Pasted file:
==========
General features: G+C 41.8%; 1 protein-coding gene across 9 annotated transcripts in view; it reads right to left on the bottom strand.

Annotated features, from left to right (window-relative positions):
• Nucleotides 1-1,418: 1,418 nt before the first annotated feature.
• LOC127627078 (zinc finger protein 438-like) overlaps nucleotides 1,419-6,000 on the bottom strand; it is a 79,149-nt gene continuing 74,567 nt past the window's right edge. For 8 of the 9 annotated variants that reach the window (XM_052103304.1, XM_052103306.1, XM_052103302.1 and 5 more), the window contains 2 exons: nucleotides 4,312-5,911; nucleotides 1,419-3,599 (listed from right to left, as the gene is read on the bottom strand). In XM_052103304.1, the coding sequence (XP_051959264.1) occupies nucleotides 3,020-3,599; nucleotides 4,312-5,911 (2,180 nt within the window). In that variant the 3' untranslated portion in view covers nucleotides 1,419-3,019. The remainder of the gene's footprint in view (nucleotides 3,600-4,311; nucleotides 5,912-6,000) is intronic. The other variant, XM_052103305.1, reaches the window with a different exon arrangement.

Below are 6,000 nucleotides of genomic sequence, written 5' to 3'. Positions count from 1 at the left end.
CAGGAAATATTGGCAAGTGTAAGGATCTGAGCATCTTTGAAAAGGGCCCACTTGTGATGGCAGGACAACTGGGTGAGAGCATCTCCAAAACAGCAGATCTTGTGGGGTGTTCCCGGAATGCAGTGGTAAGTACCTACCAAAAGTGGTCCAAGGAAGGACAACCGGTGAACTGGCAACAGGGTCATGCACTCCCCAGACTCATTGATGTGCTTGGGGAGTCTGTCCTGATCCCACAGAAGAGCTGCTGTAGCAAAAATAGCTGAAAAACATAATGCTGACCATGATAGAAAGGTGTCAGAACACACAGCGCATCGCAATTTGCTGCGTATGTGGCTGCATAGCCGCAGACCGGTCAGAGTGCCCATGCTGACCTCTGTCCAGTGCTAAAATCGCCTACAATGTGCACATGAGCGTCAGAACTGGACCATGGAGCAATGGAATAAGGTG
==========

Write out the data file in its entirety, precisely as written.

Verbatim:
General features: G+C 41.8%; 1 protein-coding gene across 9 annotated transcripts in view; it reads right to left on the bottom strand.

Annotated features, from left to right (window-relative positions):
• Nucleotides 1-1,418: 1,418 nt before the first annotated feature.
• LOC127627078 (zinc finger protein 438-like) overlaps nucleotides 1,419-6,000 on the bottom strand; it is a 79,149-nt gene continuing 74,567 nt past the window's right edge. For 8 of the 9 annotated variants that reach the window (XM_052103304.1, XM_052103306.1, XM_052103302.1 and 5 more), the window contains 2 exons: nucleotides 4,312-5,911; nucleotides 1,419-3,599 (listed from right to left, as the gene is read on the bottom strand). In XM_052103304.1, the coding sequence (XP_051959264.1) occupies nucleotides 3,020-3,599; nucleotides 4,312-5,911 (2,180 nt within the window). In that variant the 3' untranslated portion in view covers nucleotides 1,419-3,019. The remainder of the gene's footprint in view (nucleotides 3,600-4,311; nucleotides 5,912-6,000) is intronic. The other variant, XM_052103305.1, reaches the window with a different exon arrangement.

Below are 6,000 nucleotides of genomic sequence, written 5' to 3'. Positions count from 1 at the left end.
CAGGAAATATTGGCAAGTGTAAGGATCTGAGCATCTTTGAAAAGGGCCCACTTGTGATGGCAGGACAACTGGGTGAGAGCATCTCCAAAACAGCAGATCTTGTGGGGTGTTCCCGGAATGCAGTGGTAAGTACCTACCAAAAGTGGTCCAAGGAAGGACAACCGGTGAACTGGCAACAGGGTCATGCACTCCCCAGACTCATTGATGTGCTTGGGGAGTCTGTCCTGATCCCACAGAAGAGCTGCTGTAGCAAAAATAGCTGAAAAACATAATGCTGACCATGATAGAAAGGTGTCAGAACACACAGCGCATCGCAATTTGCTGCGTATGTGGCTGCATAGCCGCAGACCGGTCAGAGTGCCCATGCTGACCTCTGTCCAGTGCTAAAATCGCCTACAATGTGCACATGAGCGTCAGAACTGGACCATGGAGCAATGGAATAAGGTG